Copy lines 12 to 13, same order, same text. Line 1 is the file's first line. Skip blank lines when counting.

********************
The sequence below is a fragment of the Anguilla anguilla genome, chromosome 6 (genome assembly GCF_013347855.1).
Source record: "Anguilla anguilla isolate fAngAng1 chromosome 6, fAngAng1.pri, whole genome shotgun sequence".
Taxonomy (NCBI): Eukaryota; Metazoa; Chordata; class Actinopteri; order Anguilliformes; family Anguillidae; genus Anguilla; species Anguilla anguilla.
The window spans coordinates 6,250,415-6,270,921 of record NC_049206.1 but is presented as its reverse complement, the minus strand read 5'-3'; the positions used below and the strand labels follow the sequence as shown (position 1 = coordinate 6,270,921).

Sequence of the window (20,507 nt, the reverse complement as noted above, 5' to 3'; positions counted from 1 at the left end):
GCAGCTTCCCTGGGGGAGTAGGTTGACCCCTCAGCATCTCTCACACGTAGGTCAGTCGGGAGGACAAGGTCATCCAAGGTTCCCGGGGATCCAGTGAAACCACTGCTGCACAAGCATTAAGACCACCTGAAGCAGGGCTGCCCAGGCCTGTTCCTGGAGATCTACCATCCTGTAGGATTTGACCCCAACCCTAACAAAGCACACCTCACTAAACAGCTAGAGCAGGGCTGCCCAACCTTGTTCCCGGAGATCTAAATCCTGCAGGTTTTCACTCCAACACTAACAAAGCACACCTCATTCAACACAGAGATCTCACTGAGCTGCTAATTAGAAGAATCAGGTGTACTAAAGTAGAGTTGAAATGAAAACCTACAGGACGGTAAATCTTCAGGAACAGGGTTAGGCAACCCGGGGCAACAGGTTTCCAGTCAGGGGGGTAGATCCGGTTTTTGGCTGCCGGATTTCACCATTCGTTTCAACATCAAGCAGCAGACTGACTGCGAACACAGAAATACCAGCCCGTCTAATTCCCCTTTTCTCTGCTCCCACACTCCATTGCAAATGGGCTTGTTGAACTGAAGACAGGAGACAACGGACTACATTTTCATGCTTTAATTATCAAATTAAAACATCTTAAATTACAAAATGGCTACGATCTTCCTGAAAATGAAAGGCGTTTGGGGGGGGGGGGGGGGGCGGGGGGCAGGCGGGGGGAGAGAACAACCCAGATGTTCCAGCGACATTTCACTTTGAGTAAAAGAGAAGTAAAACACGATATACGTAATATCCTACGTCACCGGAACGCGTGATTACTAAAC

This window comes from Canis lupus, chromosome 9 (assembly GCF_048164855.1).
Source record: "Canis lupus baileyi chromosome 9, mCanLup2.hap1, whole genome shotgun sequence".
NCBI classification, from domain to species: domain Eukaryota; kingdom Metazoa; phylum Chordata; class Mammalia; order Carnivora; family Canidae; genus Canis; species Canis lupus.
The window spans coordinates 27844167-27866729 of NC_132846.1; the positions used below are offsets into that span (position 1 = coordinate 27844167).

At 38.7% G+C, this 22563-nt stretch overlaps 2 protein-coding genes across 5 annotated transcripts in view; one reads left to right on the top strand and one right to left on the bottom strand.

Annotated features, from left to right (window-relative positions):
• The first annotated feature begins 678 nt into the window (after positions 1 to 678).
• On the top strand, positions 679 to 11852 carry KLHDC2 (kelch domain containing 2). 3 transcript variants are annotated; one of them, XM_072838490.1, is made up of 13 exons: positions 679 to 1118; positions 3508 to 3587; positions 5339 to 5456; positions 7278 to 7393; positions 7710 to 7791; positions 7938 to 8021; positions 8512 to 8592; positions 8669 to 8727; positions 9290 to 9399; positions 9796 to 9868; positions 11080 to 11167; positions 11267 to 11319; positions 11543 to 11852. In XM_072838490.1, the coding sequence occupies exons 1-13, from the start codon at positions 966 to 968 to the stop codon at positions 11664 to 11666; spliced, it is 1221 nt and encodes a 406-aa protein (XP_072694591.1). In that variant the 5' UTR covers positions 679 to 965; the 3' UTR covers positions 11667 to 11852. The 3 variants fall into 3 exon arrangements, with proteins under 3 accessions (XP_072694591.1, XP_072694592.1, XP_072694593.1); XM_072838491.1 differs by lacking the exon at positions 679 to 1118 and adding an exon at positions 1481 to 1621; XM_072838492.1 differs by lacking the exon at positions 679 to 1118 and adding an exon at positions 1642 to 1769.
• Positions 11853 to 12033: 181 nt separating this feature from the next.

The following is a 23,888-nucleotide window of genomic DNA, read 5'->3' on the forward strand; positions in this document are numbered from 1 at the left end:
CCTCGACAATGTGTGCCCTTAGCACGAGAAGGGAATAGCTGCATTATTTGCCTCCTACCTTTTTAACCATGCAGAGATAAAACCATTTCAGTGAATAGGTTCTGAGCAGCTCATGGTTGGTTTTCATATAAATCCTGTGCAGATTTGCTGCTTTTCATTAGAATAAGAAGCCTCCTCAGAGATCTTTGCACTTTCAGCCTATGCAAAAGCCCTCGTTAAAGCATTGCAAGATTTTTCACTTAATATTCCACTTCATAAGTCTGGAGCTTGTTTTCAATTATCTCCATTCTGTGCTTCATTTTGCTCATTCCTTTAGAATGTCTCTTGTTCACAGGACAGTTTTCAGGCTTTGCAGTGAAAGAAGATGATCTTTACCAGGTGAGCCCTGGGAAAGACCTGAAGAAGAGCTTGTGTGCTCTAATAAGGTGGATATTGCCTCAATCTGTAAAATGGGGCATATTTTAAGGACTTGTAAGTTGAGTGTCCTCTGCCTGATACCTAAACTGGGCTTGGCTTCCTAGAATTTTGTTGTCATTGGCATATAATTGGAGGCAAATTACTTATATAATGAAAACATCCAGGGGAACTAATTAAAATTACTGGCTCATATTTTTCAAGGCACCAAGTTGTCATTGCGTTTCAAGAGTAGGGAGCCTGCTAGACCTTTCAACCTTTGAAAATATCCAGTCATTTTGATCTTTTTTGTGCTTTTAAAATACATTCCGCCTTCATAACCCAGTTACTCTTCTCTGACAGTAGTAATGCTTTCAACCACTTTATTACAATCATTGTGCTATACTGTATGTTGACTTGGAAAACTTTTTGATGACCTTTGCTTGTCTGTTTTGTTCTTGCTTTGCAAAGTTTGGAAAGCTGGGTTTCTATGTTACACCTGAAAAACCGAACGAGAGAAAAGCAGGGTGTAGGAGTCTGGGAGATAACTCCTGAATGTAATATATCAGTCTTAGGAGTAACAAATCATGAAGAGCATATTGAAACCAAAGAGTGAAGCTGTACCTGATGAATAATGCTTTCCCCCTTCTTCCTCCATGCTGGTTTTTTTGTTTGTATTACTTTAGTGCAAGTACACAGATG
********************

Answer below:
Annotated features, from left to right (window-relative positions):
• The first annotated feature begins 678 nt into the window (after positions 1 to 678).